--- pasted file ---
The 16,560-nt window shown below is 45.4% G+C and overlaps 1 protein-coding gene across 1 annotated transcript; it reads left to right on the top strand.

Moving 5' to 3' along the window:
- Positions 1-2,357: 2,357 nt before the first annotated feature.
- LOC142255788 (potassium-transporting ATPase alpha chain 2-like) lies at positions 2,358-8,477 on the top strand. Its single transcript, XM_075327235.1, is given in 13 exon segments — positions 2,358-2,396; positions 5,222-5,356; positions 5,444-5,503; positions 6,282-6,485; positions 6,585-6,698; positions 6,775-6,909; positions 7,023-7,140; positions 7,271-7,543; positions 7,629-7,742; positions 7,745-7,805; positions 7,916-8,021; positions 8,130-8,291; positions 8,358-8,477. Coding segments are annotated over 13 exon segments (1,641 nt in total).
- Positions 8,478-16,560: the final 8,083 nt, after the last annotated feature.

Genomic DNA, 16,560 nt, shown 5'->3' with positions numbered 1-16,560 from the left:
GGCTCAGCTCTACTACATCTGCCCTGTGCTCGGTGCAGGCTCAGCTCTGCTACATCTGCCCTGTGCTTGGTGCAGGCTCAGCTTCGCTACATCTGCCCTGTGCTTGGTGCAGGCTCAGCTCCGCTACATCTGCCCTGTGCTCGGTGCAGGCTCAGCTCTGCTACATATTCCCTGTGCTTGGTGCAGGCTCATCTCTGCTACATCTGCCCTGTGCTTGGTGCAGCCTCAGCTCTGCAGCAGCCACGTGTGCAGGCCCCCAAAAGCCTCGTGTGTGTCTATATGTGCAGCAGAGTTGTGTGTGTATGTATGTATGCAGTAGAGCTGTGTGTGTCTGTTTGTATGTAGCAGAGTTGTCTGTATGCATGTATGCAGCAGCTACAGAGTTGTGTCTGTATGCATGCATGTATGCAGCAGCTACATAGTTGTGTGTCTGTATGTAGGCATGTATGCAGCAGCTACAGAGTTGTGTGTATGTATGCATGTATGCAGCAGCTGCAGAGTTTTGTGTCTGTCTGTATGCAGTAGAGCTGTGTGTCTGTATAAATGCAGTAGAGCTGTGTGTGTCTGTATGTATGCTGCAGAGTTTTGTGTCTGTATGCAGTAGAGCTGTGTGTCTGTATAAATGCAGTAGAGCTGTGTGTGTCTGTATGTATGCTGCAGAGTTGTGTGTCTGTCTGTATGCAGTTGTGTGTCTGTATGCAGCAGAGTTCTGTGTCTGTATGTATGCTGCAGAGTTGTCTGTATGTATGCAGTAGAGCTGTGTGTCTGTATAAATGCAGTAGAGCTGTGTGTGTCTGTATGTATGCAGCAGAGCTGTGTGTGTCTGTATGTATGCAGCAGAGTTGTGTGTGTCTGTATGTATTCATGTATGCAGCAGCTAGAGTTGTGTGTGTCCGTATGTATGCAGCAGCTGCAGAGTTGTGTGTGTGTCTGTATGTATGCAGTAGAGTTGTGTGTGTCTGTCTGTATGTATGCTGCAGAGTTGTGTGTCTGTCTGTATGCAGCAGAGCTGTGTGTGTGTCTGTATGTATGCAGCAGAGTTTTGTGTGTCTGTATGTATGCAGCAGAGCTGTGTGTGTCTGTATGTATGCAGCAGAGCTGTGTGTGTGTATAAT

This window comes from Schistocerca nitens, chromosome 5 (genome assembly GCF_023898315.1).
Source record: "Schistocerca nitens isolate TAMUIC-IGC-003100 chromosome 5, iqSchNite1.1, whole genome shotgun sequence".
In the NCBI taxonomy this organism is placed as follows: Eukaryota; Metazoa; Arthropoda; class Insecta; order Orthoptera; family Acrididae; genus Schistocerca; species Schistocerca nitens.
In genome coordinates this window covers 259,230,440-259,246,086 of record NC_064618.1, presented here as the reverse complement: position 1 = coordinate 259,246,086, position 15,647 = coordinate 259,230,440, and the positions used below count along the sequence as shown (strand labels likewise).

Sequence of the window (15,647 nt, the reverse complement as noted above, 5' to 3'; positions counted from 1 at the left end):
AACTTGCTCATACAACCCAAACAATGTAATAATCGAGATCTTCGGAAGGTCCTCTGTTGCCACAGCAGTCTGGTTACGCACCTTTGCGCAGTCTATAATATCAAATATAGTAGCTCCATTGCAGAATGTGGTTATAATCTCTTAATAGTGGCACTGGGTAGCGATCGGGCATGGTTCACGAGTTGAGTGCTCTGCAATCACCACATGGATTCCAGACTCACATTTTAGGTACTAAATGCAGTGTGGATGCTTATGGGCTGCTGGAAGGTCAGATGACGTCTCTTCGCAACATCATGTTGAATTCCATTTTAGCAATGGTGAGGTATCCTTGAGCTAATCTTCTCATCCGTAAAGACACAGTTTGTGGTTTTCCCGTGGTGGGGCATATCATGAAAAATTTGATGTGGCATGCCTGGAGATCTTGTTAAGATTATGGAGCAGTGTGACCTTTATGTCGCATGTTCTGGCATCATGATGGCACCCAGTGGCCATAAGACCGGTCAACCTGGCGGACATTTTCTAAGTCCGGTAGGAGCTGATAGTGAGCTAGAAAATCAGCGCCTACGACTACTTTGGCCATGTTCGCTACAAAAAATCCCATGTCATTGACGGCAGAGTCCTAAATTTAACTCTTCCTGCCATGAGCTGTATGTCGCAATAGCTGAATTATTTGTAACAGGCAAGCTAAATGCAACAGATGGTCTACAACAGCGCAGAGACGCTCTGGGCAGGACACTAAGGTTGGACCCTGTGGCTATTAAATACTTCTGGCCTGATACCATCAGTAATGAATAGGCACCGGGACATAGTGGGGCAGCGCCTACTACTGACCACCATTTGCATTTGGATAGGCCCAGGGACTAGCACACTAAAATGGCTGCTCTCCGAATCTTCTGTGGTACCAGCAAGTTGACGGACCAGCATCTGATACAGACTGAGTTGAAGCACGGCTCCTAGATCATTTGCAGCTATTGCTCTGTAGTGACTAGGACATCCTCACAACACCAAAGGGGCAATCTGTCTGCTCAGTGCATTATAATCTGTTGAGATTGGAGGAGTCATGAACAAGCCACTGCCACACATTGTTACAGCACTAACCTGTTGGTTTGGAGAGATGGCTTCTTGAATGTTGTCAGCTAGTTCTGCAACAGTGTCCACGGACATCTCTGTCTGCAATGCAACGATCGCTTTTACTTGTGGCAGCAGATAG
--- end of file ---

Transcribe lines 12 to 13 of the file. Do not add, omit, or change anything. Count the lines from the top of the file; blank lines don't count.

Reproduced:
Sequence of the window (15,647 nt, the reverse complement as noted above, 5' to 3'; positions counted from 1 at the left end):
AACTTGCTCATACAACCCAAACAATGTAATAATCGAGATCTTCGGAAGGTCCTCTGTTGCCACAGCAGTCTGGTTACGCACCTTTGCGCAGTCTATAATATCAAATATAGTAGCTCCATTGCAGAATGTGGTTATAATCTCTTAATAGTGGCACTGGGTAGCGATCGGGCATGGTTCACGAGTTGAGTGCTCTGCAATCACCACATGGATTCCAGACTCACATTTTAGGTACTAAATGCAGTGTGGATGCTTATGGGCTGCTGGAAGGTCAGATGACGTCTCTTCGCAACATCATGTTGAATTCCATTTTAGCAATGGTGAGGTATCCTTGAGCTAATCTTCTCATCCGTAAAGACACAGTTTGTGGTTTTCCCGTGGTGGGGCATATCATGAAAAATTTGATGTGGCATGCCTGGAGATCTTGTTAAGATTATGGAGCAGTGTGACCTTTATGTCGCATGTTCTGGCATCATGATGGCACCCAGTGGCCATAAGACCGGTCAACCTGGCGGACATTTTCTAAGTCCGGTAGGAGCTGATAGTGAGCTAGAAAATCAGCGCCTACGACTACTTTGGCCATGTTCGCTACAAAAAATCCCATGTCATTGACGGCAGAGTCCTAAATTTAACTCTTCCTGCCATGAGCTGTATGTCGCAATAGCTGAATTATTTGTAACAGGCAAGCTAAATGCAACAGATGGTCTACAACAGCGCAGAGACGCTCTGGGCAGGACACTAAGGTTGGACCCTGTGGCTATTAAATACTTCTGGCCTGATACCATCAGTAATGAATAGGCACCGGGACATAGTGGGGCAGCGCCTACTACTGACCACCATTTGCATTTGGATAGGCCCAGGGACTAGCACACTAAAATGGCTGCTCTCCGAATCTTCTGTGGTACCAGCAAGTTGACGGACCAGCATCTGATACAGACTGAGTTGAAGCACGGCTCCTAGATCATTTGCAGCTATTGCTCTGTAGTGACTAGGACATCCTCACAACACCAAAGGGGCAATCTGTCTGCTCAGTGCATTATAATCTGTTGAGATTGGAGGAGTCATGAACAAGCCACTGCCACACATTGTTACAGCACTAACCTGTTGGTTTGGAGAGATGGCTTCTTGAATGTTGTCAGCTAGTTCTGCAACAGTGTCCACGGACATCTCTGTCTGCAATGCAACGATCGCTTTTACTTGTGGCAGCAGATAG